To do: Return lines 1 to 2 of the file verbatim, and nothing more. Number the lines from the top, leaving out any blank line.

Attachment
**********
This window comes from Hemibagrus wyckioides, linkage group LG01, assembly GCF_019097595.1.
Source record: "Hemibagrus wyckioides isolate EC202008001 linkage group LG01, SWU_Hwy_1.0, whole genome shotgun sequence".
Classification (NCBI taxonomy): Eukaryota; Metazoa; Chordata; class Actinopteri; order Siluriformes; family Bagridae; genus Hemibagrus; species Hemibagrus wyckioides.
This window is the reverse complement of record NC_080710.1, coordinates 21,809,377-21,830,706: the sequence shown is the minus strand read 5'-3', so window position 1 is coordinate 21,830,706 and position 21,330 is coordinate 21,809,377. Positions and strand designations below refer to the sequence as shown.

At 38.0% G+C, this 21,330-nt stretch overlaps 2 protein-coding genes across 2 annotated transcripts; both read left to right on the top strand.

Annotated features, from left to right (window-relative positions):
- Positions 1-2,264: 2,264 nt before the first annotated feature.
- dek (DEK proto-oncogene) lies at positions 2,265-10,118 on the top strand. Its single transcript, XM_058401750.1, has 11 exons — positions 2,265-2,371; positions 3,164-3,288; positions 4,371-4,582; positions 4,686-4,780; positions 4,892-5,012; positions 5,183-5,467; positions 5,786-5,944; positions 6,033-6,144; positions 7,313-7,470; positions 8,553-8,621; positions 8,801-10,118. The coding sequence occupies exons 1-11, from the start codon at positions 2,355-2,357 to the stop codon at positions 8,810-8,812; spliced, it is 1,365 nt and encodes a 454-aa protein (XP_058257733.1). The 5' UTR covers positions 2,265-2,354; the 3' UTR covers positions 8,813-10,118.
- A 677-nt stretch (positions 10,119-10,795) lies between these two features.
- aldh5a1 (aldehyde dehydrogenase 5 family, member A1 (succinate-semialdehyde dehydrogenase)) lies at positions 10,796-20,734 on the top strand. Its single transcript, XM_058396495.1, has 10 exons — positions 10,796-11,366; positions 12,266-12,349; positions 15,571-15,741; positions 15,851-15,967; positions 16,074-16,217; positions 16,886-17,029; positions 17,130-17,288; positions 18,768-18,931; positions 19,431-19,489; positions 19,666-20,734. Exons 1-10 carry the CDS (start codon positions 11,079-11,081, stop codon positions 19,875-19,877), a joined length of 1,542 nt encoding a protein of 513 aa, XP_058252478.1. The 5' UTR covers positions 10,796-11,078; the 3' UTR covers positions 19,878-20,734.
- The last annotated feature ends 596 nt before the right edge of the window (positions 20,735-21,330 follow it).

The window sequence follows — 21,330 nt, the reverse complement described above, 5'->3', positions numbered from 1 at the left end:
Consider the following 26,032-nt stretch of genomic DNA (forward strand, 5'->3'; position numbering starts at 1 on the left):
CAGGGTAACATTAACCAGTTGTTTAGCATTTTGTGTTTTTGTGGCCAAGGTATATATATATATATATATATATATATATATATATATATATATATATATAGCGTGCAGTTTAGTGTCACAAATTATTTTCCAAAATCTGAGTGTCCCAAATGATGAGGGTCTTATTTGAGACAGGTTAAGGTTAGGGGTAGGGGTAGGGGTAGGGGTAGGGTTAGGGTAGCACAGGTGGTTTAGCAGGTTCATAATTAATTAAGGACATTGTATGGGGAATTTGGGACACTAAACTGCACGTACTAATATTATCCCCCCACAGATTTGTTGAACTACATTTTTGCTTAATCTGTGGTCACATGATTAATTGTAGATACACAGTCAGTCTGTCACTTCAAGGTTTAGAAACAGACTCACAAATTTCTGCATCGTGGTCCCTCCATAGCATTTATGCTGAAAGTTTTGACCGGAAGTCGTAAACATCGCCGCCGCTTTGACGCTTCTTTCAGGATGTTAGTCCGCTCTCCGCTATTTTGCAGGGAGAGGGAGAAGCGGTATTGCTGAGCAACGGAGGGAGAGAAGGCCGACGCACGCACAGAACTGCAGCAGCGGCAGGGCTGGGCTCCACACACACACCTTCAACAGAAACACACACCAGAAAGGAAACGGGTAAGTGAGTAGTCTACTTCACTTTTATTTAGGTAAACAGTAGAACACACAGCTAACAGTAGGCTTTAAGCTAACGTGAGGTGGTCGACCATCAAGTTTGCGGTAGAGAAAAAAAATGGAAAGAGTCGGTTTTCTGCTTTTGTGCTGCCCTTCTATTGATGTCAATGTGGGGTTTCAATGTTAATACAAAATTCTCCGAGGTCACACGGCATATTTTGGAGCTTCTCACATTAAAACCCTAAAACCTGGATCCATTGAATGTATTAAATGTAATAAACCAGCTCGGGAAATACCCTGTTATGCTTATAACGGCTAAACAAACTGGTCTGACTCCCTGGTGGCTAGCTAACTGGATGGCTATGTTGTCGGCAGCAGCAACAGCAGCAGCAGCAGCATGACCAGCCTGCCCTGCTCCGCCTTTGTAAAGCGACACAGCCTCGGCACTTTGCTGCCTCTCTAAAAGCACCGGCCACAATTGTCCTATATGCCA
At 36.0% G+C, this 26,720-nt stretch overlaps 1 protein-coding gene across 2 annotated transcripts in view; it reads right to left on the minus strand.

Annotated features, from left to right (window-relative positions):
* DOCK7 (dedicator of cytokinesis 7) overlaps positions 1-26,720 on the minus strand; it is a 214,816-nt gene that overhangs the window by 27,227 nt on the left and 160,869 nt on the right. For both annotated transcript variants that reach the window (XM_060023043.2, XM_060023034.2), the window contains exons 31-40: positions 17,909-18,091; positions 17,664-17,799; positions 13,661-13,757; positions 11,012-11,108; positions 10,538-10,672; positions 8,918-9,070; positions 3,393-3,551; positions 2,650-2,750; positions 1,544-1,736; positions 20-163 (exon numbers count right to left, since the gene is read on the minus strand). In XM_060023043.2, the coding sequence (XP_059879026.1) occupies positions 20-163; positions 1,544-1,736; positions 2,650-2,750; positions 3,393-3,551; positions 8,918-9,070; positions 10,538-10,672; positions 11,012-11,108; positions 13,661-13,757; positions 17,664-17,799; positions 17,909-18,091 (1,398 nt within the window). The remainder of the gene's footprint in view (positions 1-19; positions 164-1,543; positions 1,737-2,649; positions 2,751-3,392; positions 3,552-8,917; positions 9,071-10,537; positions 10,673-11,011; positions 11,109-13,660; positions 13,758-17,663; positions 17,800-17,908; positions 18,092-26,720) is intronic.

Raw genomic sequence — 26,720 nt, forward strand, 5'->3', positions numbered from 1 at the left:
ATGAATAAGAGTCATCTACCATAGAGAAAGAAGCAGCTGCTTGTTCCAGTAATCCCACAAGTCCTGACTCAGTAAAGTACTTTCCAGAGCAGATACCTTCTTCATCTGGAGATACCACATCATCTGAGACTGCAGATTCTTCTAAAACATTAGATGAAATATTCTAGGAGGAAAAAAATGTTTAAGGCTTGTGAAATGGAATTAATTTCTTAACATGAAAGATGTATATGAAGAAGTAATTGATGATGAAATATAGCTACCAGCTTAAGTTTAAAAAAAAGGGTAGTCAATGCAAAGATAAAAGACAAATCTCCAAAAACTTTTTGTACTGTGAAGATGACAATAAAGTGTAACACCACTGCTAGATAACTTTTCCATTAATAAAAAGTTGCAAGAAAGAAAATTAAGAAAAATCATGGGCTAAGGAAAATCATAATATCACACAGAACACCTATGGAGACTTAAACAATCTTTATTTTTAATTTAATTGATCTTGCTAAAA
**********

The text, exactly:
This window comes from Hemibagrus wyckioides, linkage group LG01, assembly GCF_019097595.1.
Source record: "Hemibagrus wyckioides isolate EC202008001 linkage group LG01, SWU_Hwy_1.0, whole genome shotgun sequence".